Historically it’s probably because he never made them. They are legends produced after the fact of his death.

      • Avatar
        godspell  December 8, 2015

        That’s a rather easy out, Bart. He deliberately provoked the Jewish and Roman authorities. Many historians have independently come to the conclusion that he was intentionally creating the circumstances that led to his death, and since he’d seen what happened to John the Baptist, you can’t think the notion never crossed his mind that he might be next.

        I agree the prophecies we have have probably been jiggered around with to match up better with what happened–then again, they don’t entirely match it. The whole ‘three days and three nights in the heart of the earth’ thing does not match the chronology–yes, that’s the Son of Man, but if the Son of Man was in heaven, he wouldn’t be in the heart of the earth. He’s the Son of Man because he was born of a mortal man and woman, and then elevated to an angelic being–which is what the early Christians, including Paul, believed had been true of Jesus.

        I find it impossible to believe he thought God would just show up and make him king. It doesn’t work on any level, and we don’t even have him saying that. Whether he thought he’d be Messiah would depend on what role he thought the Messiah would play. But the more I think about it, the less I believe he thought he’d be any kind of earthly king, even in the transformed earth after the coming of the Kingdom.

        • Bart
          Bart  December 9, 2015

          It’s really a very simple question. What would any Jewish person in the first century mean by calling another person the messiah?

          • Avatar
            Wilusa  December 9, 2015

            “It’s really a very simple question. What would any Jewish person in the first century mean by calling another person the messiah?”

            You’ve acknowledged that some expected the messiah to be a warrior-king, others a High Priest, still others a supernatural Being who’d descend from the clouds. Given that many *known* concepts, I don’t think you can rule out people having had still more different ideas about what he would be, say, or do.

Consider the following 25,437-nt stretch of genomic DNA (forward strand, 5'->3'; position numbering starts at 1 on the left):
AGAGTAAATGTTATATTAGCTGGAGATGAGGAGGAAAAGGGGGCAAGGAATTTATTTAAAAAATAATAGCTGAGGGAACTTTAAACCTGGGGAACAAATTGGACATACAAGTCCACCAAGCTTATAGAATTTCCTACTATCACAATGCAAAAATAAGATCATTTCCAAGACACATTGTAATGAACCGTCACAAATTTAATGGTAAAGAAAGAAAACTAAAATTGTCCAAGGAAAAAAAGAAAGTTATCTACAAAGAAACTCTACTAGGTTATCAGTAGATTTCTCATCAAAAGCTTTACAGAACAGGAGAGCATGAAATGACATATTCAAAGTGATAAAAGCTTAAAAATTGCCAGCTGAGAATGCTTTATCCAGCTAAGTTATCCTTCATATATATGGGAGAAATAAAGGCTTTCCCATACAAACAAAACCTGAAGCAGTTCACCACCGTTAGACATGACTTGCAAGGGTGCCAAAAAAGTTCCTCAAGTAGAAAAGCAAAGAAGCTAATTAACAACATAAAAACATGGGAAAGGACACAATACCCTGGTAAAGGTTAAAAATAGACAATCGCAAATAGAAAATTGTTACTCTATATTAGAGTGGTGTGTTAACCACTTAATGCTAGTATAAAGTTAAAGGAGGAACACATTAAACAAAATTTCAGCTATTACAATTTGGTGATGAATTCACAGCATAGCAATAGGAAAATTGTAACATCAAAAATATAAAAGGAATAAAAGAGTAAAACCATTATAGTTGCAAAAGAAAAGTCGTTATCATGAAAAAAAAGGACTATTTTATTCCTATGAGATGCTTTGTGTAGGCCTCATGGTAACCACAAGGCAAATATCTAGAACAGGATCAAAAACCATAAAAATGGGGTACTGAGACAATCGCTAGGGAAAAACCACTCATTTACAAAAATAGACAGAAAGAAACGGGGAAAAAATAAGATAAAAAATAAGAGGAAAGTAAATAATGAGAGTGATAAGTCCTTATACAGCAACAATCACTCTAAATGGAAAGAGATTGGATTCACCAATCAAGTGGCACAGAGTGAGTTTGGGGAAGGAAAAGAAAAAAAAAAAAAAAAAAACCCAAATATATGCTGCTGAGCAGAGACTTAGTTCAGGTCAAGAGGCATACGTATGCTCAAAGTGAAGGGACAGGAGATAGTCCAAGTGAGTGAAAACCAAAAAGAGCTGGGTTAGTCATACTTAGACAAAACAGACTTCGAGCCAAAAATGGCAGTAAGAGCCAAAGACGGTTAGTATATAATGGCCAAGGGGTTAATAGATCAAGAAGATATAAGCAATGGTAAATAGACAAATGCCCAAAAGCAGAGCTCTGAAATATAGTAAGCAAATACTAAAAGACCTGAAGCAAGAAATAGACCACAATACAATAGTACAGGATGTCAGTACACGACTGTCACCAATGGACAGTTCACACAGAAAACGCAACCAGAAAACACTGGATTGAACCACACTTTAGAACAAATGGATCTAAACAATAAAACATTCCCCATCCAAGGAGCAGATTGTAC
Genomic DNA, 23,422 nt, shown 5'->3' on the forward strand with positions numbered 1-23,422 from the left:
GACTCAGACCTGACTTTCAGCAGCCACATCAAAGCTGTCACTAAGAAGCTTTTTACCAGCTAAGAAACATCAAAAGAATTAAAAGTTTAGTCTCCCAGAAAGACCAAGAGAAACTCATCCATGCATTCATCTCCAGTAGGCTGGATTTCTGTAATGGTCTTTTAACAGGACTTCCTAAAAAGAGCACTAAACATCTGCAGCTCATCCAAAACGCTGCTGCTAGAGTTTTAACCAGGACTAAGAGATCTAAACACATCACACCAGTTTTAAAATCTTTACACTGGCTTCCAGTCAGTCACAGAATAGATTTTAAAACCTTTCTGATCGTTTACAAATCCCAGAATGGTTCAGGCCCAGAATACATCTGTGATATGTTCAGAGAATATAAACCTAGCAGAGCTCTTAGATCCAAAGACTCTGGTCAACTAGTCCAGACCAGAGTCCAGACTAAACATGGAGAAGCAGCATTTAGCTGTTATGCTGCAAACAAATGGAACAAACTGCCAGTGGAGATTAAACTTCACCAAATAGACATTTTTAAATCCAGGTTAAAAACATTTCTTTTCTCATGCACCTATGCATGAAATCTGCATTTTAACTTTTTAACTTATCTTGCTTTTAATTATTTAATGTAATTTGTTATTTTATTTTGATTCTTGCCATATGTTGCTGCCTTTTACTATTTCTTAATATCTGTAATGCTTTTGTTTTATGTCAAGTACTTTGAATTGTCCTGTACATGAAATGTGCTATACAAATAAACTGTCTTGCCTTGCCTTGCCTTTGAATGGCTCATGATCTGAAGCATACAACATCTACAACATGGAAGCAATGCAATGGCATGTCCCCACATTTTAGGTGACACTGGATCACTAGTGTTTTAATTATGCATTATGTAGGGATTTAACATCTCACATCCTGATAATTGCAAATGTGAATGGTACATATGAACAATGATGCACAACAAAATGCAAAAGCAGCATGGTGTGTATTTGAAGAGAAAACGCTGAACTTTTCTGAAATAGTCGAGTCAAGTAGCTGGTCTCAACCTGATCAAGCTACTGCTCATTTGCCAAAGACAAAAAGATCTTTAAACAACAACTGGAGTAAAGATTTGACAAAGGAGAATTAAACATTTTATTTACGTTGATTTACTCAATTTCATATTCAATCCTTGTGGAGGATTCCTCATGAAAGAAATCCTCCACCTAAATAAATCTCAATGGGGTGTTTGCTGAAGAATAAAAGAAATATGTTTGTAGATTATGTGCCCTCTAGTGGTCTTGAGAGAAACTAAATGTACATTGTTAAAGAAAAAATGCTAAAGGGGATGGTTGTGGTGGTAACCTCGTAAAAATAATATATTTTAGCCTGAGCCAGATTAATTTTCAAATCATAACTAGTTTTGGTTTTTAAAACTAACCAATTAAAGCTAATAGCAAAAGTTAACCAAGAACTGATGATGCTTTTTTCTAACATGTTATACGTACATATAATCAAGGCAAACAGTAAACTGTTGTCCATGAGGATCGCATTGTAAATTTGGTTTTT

• Bart
            Bart  December 11, 2015

            I don’t know of anyone who thought that a currently living human being would be a supernatural Being. And Jesus couldn’t be a priest because he wasn’t from Aaron’s line.

          • Avatar
            godspell  December 9, 2015

            Jesus wasn’t any Jewish person–that was his problem, and his followers’ problem for a long time after his death.

            It’s circular reasoning:

            1)Jesus told his followers they would be kings (possible but unproven, since we know many false sayings were attributed to him, and some would be in the Q source from which this presumably came).

            2)This means he thought he would be king over them (it does not logically follow–Jesus clearly saw himself as following in the tradition of Moses, Elijah, and Elisha–none of whom ever became kings, and Moses never saw the promised land).

            3)Since Jesus thought he would be king, and the Messiah would be seen as a king by the average Jewish person, that means Jesus thought he was Messiah, even though we have no record of his ever saying he was Messiah (except to Pilate, in a setting where none of his followers could hear him), and even in the gospels he never once will agree to the notion that he will be King of the Jews (“You say so”–which could be interpreted as him saying “Someone like you can’t possibly comprehend what I am.”) Only Mark has him agreeing to be Messiah, and Mark ends, in its original form, with an empty tomb, and no resurrection.

            It’s really the ones who survived him who made him Messiah, and in so doing, changed the meaning of the word to match what had happened. I think his own conception of himself was much harder to pin down, but if he thought he was Messiah, to him that may have meant someone who would transform the material world by leaving it behind.

            And he did achieve that. Not the way he intended.

          • Avatar
            tomfranklin  December 11, 2015

            My understanding is that they would understand it to mean “anointed ones”, right? Hezekiah was one such messiah? Someone that would defeat Israel’s enemies and save the people. Everything was physical/temporal not spiritual/eternal.

          • Bart
            Bart  December 11, 2015


  9. Avatar
    Adam Beaven  December 7, 2015

    Doctor Ehrman

    “Some of the followers of Jesus started to say that he had been raised from the dead.”

    paul says

    It comes from Galatians 1:6-9

    6 I marvel that ye are so soon removed from Him, that called you into the grace of Christ, for another gospel.
    7 For this is not another; but there are some who trouble you and would pervert the Gospel of Christ.
    8 But should we, or an angel from Heaven, preach any other gospel unto you than that which we have preached to you, let him be accursed.
    9 As we said before, so say I now again: If any man preach any other gospel unto you than that which ye have received, let him be accursed!